Dr. Reimer: “I was lucky enough to have Donna Sweet who is well known in the ACP circles as one of my faculty as a resident and also when I worked with her as a junior faculty peer. She was probably my first career mentor and she was great. I’ve learned so much from her, from things ranging from patient care and always putting the patient first to communication skills to how to deal with administrative things that I hadn’t dealt with before.”

Dr. Hingle: “I actually have not had a female mentor—I’ve had excellent mentors throughout my career so far who have been very supportive. But to this point, they’ve all been men. And I feel like it probably would have made things a little bit easier, had I had a strong female mentor. But one important thing I did learn from them was learning how to say no, and I think this is something that Dr. Parker was alluding to. You’re going to be most effective when you aren’t overwhelmed and you’re able to fully put forth your effort into the projects you have. And that’s been a difficult thing for me to learn, and I don’t know if it is gender related. That may be an area where having had a strong female mentor might have made an impact.”

Dr. Hsu Blatman: “I have been able to encounter a lot of different people and tailor my experience with them to the specific questions I’m interested in. One thing that’s really helped me is hearing people’s stories and how they’ve gotten to where they are, and thinking about those stories and taking some of those lessons and making them personal.”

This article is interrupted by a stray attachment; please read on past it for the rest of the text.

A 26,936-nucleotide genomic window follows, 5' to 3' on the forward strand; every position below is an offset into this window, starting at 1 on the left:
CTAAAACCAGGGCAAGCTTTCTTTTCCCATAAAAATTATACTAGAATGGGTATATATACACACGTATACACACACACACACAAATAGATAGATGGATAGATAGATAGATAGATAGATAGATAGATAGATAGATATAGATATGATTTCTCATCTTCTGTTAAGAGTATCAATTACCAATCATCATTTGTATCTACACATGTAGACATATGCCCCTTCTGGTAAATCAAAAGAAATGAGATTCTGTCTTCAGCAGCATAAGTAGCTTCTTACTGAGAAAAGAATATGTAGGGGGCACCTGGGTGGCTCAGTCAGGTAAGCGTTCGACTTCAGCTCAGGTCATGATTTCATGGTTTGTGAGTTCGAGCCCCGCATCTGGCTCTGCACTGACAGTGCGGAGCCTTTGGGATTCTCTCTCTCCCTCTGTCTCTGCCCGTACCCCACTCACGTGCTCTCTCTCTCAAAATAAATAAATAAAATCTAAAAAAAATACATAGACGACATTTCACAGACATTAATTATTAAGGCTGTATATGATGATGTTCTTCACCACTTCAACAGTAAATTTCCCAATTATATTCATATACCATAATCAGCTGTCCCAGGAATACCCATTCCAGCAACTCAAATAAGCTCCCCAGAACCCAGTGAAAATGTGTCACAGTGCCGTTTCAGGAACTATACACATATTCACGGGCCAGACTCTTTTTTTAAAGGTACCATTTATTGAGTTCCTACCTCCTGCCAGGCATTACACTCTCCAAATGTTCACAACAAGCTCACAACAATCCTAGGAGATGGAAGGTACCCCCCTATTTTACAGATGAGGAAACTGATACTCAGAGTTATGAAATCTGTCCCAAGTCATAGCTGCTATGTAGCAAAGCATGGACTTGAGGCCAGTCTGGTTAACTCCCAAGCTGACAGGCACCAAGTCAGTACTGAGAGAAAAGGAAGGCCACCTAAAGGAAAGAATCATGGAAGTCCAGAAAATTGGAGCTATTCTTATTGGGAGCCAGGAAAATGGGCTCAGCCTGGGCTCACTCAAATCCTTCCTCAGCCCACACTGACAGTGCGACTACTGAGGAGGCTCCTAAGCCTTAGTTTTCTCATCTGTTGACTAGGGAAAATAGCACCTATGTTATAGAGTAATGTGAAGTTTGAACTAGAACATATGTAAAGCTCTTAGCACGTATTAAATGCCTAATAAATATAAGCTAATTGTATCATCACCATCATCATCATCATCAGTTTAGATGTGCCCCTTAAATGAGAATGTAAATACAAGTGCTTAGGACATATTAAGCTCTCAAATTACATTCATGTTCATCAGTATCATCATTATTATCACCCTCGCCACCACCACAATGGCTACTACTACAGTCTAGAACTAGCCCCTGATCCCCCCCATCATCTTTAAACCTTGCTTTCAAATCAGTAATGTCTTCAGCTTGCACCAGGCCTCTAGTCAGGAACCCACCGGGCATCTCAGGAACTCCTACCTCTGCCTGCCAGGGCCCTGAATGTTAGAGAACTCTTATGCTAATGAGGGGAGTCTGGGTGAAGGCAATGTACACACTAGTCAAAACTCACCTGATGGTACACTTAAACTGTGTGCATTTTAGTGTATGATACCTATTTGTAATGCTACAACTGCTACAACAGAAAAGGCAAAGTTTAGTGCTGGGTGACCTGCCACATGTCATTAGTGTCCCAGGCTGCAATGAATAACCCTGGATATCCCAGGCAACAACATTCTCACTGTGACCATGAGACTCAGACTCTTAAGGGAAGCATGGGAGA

Q: What do you love about being an internist? What do you love about being a woman physician?

Dr. Parker: “I have a great job—I love my job. Internal medicine has given me enormous flexibility—I have four kids and a husband who works way too much, and I have a lot of other passions and interests outside of practicing medicine that I’m able to pursue. So it’s been incredible to be able to have that kind of flexibility.”

Dr. Reimer: “I feel like I’ve been very lucky. I have had very supportive division chiefs and department chairs and mentors. I feel like I’ve had a fair chance at everything that I’ve wanted to do or tried to do. I think residents—women and men have so many opportunities open to them.”

Dr. Hingle: “I feel like I’m in a very supportive environment. I don’t think I could ask for a better place to work.”

Q: If you were talking to a younger woman colleague or medical student and she asked you for a piece of take-away advice, what would it be?

Dr. Parker: “Don’t take it too seriously. Enjoy yourself and laugh and have fun. Find the joy. I think that’s the key to it all. It’s all right there for you.”

Dr. Hingle: “Find your passion. And allow yourself to be a full person and not just a doctor.”

Dr. Reimer: “I feel the same way. I try to encourage people to find multiple passions and work to be able to do all of those things that make them happy and make them a whole person.”

Dr. Hsu Blatman: “I remember when I told my husband I was going to be going to medical school him saying, ‘The problem is the way the system is. You take all of these fascinating people who get into medical school and then you make them into very boring people!’ Life is more than just work and you have to find the things that you’re interested in doing as opposed to maybe picking the specialty that’s most prestigious. Go back and think ‘Is this something I’m going to be happy doing for the rest of my life?’”

Back to March 2008 Issue of IMpact